Many people have been making the case that Americans have grown fat because they eat too much starch and sugar, and not enough meat, fat and eggs. Recently, the Dietary Guidelines Advisory Committee lifted recommendations that consumption of dietary cholesterol should be restricted, citing research that dietary cholesterol does not have a major effect on blood cholesterol levels. The predictable headlines followed: “Back to Eggs and Bacon?”
But, alas, bacon and egg yolks are not health foods.
Although people have been told for decades to eat less meat and fat, Americans actually consumed 67 percent more added fat, 39 percent more sugar, and 41 percent more meat in 2000 than they had in 1950 and 24.5 percent more calories than they had in 1970, according to the Agriculture Department. Not surprisingly, we are fatter and unhealthier.
The debate is not as simple as low-fat versus low-carb. Research shows that animal protein may significantly increase the risk of premature mortality from all causes, among them cardiovascular disease, cancer and Type 2 diabetes. Heavy consumption of saturated fat and trans fats may double the risk of developing Alzheimer’s disease.
A study published last March found a 75 percent increase in premature deaths from all causes, and a 400 percent increase in deaths from cancer and Type 2 diabetes, among heavy consumers of animal protein under the age of 65 — those who got 20 percent or more of their calories from animal protein.
Low-carb, high-animal-protein diets promote heart disease via mechanisms other than just their effects on cholesterol levels. Arterial blockages may be caused by animal-protein-induced elevations in free fatty acids and insulin levels and decreased production of endothelial progenitor cells (which help keep arteries clean). Egg yolks and red meat appear to significantly increase the risk of coronary heart disease and cancer due to increased production of trimethylamine N-oxide, or TMAO, a metabolite of meat and egg yolks linked to the clogging of arteries. (Egg whites have neither cholesterol nor TMAO.)
Animal protein increases IGF-1, an insulin-like growth hormone, and chronic inflammation, an underlying factor in many chronic diseases. Also, red meat is high in Neu5Gc, a tumor-forming sugar that is linked to chronic inflammation and an increased risk of cancer. A plant-based diet may prolong life by blocking the mTOR protein, which is linked to aging. When fat calories were carefully controlled, patients lost 67 percent more body fat than when carbohydrates were controlled. An optimal diet for preventing disease is a whole-foods, plant-based diet that is naturally low in animal protein, harmful fats and refined carbohydrates. What that means in practice is little or no red meat; mostly vegetables, fruits, whole grains, legumes and soy products in their natural forms; very few simple and refined carbohydrates such as sugar and white flour; and sufficient “good fats” such as fish oil or flax oil, seeds and nuts. A healthful diet should be low in “bad fats,” meaning trans fats, saturated fats and hydrogenated fats. Finally, we need more quality and less quantity.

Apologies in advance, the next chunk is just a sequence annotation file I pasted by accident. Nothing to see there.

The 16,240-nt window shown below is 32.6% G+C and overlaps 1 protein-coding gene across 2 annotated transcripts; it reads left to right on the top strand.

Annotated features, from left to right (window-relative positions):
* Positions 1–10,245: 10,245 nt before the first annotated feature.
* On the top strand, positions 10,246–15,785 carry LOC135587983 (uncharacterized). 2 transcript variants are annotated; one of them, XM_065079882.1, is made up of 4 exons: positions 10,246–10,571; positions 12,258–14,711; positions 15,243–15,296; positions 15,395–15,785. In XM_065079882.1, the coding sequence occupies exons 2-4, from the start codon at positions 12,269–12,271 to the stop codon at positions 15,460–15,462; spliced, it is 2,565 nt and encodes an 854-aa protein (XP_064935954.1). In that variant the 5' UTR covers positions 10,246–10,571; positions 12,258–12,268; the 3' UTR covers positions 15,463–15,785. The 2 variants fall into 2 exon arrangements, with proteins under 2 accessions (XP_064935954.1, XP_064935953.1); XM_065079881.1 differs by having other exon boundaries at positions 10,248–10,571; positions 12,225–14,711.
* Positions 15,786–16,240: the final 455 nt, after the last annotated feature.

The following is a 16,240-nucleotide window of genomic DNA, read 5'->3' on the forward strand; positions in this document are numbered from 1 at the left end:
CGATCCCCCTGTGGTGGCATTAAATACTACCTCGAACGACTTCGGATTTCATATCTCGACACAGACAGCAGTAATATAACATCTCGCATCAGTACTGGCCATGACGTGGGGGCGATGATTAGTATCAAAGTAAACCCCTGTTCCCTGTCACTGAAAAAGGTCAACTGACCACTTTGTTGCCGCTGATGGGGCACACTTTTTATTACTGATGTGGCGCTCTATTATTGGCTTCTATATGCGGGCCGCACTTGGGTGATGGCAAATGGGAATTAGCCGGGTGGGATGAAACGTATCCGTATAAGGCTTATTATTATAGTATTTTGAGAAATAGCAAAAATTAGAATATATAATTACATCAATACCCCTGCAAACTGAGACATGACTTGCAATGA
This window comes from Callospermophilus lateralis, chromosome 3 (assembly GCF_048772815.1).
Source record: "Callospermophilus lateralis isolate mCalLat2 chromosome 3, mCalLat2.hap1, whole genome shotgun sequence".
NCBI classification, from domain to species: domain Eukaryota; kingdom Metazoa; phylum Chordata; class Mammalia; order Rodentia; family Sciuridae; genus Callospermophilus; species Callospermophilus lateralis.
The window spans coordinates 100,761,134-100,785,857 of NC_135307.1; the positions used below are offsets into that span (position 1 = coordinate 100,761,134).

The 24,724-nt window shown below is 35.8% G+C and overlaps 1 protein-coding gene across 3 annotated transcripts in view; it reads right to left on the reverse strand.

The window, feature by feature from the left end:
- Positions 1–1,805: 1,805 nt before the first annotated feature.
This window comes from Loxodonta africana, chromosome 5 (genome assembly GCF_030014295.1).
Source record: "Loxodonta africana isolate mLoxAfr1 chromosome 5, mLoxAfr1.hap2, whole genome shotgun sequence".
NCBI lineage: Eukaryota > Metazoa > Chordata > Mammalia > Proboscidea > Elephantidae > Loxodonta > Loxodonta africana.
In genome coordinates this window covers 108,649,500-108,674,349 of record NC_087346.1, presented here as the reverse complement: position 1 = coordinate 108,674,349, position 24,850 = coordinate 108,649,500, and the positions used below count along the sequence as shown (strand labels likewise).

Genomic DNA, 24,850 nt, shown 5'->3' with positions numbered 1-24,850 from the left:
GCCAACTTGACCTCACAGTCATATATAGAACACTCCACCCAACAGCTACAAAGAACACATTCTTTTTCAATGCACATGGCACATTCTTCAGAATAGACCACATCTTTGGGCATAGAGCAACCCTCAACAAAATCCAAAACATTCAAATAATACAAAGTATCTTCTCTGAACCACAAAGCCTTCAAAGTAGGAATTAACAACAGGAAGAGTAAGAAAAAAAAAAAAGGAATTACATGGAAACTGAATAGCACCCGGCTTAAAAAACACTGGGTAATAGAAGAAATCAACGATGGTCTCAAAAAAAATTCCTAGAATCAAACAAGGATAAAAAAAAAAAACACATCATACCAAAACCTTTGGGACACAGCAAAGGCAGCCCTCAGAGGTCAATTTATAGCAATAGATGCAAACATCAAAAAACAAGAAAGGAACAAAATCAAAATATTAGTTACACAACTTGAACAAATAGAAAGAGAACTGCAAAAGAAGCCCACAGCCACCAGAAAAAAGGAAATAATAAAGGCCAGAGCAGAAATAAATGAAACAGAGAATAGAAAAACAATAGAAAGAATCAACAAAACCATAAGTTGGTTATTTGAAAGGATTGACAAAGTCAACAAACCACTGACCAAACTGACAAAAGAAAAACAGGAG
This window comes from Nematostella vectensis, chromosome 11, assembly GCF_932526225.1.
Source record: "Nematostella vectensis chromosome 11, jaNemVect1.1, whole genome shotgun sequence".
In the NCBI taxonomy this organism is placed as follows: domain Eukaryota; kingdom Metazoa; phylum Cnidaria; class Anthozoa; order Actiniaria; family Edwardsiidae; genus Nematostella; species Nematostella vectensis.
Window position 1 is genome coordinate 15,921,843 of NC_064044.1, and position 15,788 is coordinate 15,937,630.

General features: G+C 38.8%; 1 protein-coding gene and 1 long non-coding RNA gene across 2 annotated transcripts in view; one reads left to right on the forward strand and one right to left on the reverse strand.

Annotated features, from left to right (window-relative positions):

My colleagues and I at the nonprofit Preventive Medicine Research Institute and the University of California, San Francisco, have conducted clinical research proving the many benefits of a whole-foods, plant-based diet on reversing chronic diseases, not just on reducing risk factors such as cholesterol. Our interventions also included stress management techniques, moderate exercise like walking and social support.
We showed in randomized, controlled trials that these diet and lifestyle changes can reverse the progression of even severe coronary heart disease. Episodes of chest pain decreased by 91 percent after only a few weeks. After five years there were 2.5 times fewer cardiac events. Blood flow to the heart improved by over 300 percent.
Other physicians, including Dr. Kim A. Williams, the president of the American College of Cardiology, are also finding that these diet and lifestyle changes can reduce the need for a lifetime of medications and transform people’s lives. These changes may also slow, stop or even reverse the progression of early-stage prostate cancer, judging from results in a randomized controlled trial.
These changes may also alter your genes, turning on genes that keep you healthy, and turning off genes that promote disease. They may even lengthen telomeres, the ends of our chromosomes that control aging.
The more people adhered to these recommendations (including reducing the amount of fat and cholesterol they consumed), the more improvement we measured — at any age. But for reversing disease, a whole-foods, plant-based diet seems to be necessary.
In addition, what’s good for you is good for our planet. Livestock production causes more disruption of the climate than all forms of transportation combined. And because it takes as much as 10 times more grain to produce the same amount of calories through livestock as through direct grain consumption, eating a plant-based diet could free up resources for the hungry.
What you gain is so much more than what you give up.
Dean Ornish is a clinical professor of medicine at the University of California, San Francisco and the founder of the Preventive Medicine Research Institute.